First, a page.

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Home :: Archive :: 2007 :: October ::
Julius Caesar's Pulpit
The Shakespeare Conference: SHK 18.0682  Friday, 12 October 2007

[1]	From: 	David Evett <
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	Date: 	Wednesday, 10 Oct 2007 21:54:18 -0400
	Subj: 	Re: SHK 18.0677 Julius Caesar's Pulpit/Paintings in Stratford

[2]	From: 	John Cox <
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	Date: 	Thursday, 11 Oct 2007 10:46:38 -0400
	Subj: 	Pulpit in Julius Caesar


[1]-----------------------------------------------------------------
From: 		David Evett <
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Date: 		Wednesday, 10 Oct 2007 21:54:18 -0400
Subject: 18.0677 Julius Caesar's Pulpit/Paintings in Stratford
Comment: 	Re: SHK 18.0677 Julius Caesar's Pulpit/Paintings in Stratford

 >First, would anyone know what would have been used
 >to represent a pulpit on the stage during the earliest
 >performances of JULIUS CAESAR? Does Thomas Platter,
 >the Swiss man who saw the play in 1599, say anything
 >about the pulpit?

I assume (on inadequate grounds--the Perseus server is down tonight and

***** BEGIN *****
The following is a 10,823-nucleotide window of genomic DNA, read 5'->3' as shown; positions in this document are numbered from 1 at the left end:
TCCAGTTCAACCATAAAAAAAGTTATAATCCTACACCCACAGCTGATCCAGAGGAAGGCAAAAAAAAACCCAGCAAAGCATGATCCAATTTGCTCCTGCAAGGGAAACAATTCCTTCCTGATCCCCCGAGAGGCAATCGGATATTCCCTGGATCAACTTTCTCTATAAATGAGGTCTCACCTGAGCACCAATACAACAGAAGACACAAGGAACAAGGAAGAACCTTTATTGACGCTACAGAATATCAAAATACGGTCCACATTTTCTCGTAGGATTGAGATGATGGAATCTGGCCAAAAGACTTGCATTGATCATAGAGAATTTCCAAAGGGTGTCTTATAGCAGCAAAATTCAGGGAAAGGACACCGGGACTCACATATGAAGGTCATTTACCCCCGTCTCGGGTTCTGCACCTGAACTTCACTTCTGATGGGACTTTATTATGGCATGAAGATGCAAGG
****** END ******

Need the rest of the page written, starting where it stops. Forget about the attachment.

I was not able to get the references I wanted) that Plutarch (Life of 
Brutus), and Shakespeare, following him, use "pulpit" to translate the 
Latin *rostrum.* The fact would not cancel any ecclesiastical echoes but 
it would complicate them. I also speculate that the railing of the 
brand-new Globe's stage balcony was all the pulpit (or rostrum) that 
Brutus and Antony required.

Oratorically,
Dave Evett

[2]-----------------------------------------------------------------
From: 		John Cox <
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Date: 		Thursday, 11 Oct 2007 10:46:38 -0400
Subject: 	Pulpit in Julius Caesar

In response to Jack Heller's question about the "pulpit" in *Julius 
Caesar*, here's a sneak preview at my note to the passage in the 
forthcoming Internet Shakespeare Edition of the play:

The *pulpit* was a likely a removable raised platform containing *the 
public chair* (TLN 1597), perhaps the same platform that earlier 
contained *Caesar's seat *(TLN 1240). Plutarch refers variously to "the 
pulpit" (p. 828) and "the chair or pulpit for orations" (p. 836), using 
*chair* in an archaic sense to mean *pulpit *(*OED* *chair* *n*.1 5, 
earliest citation from 1648).

John Cox
Hope College

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